Variations on tit-for-tat like “tit-for-tat with forgiveness” involve strategies that sometimes choose not to retaliate against attackers. These strategies allow feuds to end, but are also vulnerable to exploitative strategies like Pavlov that “push boundaries” and continue to defect against cooperators who don’t retaliate.
A better variant on tit-for-tat is “contrite tit-for-tat”. Contrite tit-for-tat retaliates against unprovoked attacks, but returns to cooperation after provoked attacks.
In other words, if a contrite agent cooperated last round and was defected against, it “retaliates” by defecting this round; but if the contrite agent defected last round and was defected against, it “accepts the penalty” and cooperates going forward.
This means that contrite agents can “end feuds” and return to cooperating with each other after an accidental defection, while retaliating just as hard against “exploitative” strategies that persistently defect on cooperators.
The tit-for-tat strategy treats all harm the same; it hits back if you hit it, no matter why you hit it. The contrite tit-for-tat strategy distinguishes between unprovoked aggression and self-defense (or retributive force), and only fights against the former.
This is analogous to the stateless law system where law-abiding agents are defined by their willingness to abide by a court’s decree. They stop fighting precisely when they are judged to be in the wrong. This, too, allows feuds to end. And law-abiding agents, who can lay disputes to rest once resolved by a court, are similarly at an advantage relative to outlaws, who will keep retaliating against each other forever.
Non-State Courts and Communities
A non-state court system is decentralized. There doesn’t have to be one institution administering courts; the community’s legal system defines what makes a valid court, and any court that qualifies is recognized by the community.
The court system thus defines the corresponding community.
You could think of the protocol defining a community as follows:
We, the People, are those who:
strive to obey the laws of our People
including laws that require us to provide certain benefits to fellow members of our People
accept the judgments of legally-valid courts
only accept those as our People who abide by the above.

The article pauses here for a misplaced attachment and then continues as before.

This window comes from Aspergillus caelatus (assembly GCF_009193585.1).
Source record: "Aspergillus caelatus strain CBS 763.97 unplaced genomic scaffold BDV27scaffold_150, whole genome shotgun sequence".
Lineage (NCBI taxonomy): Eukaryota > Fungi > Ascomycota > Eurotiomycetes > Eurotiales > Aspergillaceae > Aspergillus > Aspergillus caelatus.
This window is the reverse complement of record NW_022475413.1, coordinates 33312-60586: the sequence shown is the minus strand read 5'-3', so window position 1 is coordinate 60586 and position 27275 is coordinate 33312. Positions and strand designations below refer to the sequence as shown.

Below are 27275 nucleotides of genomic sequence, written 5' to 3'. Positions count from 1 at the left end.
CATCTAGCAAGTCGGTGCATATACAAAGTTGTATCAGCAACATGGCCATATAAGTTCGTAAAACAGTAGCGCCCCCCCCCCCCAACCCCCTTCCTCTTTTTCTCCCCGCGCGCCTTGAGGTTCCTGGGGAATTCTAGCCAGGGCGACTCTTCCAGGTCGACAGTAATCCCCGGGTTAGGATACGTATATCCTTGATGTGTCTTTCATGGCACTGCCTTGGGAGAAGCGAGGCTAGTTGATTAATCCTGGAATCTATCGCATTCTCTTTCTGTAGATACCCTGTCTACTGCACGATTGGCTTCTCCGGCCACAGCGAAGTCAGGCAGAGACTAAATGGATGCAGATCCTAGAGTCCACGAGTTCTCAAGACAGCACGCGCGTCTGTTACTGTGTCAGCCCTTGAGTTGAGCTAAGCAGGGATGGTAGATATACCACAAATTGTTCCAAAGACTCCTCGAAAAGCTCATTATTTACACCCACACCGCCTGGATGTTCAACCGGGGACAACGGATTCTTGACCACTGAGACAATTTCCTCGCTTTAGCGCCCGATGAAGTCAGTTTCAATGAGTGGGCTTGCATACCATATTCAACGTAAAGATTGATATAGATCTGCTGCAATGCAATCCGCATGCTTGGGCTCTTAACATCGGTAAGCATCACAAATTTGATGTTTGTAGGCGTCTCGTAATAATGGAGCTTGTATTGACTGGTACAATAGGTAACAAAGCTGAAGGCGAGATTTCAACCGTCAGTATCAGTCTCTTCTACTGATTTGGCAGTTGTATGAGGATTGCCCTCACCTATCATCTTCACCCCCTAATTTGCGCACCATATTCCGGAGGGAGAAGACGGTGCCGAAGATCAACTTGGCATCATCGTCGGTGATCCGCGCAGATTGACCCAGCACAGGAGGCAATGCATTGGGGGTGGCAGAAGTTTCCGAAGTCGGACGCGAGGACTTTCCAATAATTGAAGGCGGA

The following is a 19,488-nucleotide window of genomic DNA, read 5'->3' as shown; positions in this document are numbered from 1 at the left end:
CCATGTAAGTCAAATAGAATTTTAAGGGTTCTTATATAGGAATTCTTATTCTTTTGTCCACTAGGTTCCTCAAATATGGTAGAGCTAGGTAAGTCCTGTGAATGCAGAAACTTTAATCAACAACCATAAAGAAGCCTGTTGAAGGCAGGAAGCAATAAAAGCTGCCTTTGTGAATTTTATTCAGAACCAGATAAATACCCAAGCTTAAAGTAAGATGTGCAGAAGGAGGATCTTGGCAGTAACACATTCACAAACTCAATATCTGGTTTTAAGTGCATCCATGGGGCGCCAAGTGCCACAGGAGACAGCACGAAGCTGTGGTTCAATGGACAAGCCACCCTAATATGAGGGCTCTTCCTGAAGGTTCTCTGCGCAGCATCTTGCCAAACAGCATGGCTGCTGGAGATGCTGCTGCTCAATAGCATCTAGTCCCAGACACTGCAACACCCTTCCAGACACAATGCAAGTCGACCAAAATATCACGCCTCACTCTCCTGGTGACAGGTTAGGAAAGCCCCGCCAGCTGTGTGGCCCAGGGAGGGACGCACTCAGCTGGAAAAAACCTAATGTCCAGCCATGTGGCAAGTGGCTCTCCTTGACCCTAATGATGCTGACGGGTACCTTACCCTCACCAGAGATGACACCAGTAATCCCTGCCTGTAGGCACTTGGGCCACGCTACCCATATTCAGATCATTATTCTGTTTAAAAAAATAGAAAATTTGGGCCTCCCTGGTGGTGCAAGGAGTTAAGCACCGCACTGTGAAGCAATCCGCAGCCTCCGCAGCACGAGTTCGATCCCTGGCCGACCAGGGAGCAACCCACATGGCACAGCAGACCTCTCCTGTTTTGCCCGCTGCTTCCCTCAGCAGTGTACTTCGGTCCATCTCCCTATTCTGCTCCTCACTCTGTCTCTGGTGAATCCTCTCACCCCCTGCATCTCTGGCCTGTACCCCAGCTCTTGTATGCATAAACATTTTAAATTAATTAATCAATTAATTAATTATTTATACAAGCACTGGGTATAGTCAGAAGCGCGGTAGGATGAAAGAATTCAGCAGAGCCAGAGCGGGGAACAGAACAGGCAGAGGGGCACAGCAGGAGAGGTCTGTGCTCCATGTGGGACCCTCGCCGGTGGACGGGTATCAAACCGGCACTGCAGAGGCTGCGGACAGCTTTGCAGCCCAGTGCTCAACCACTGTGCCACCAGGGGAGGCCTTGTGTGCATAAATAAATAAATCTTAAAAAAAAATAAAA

There’s no reason, in principle, that you couldn’t produce a private legal system for a community within a modern state.
Your community’s laws can’t, of course, permit things that the surrounding state effectively forbids; but they can certainly forbid things that the surrounding state allows.
A “protocol community”, defined by shared values and a shared code, can thrive if it offers members something they can’t get in the surrounding society — like high trust and mutual aid within the community.
For instance, “The Pennsylvania Quakers became very prosperous merchants and traders. They also had a policy of loaning money at low- or zero- interest to other Quakers, which let them outcompete other, less religious businesspeople.” Quakers, again because of their code, also had a reputation for honesty in business and a then-unique practice of setting fixed (no-haggling) prices, which appealed to customers and further helped their businesses succeed. So being a Quaker in “good standing” was financially valuable — thus providing an incentive for Quakers to stay in the community by continuing to follow the Quaker code.
In other words, the Quaker code helped Quakers by requiring:
ingroup mutual aid
practices (like truthfulness and repaying debts) that make ingroup mutual aid more sustainable
practices (like truthfulness and fixed prices) that give Quakers a justified good reputation among outsiders
In general, a “protocol community” defined by its adherence to a code stricter than the surrounding society’s can flourish, if that strict self-imposed code enables stronger ingroup cooperation, or if it’s directly advantageous to those who practice it (eg imagine if a community’s code requires healthy diet, exercise, or hygiene practices.)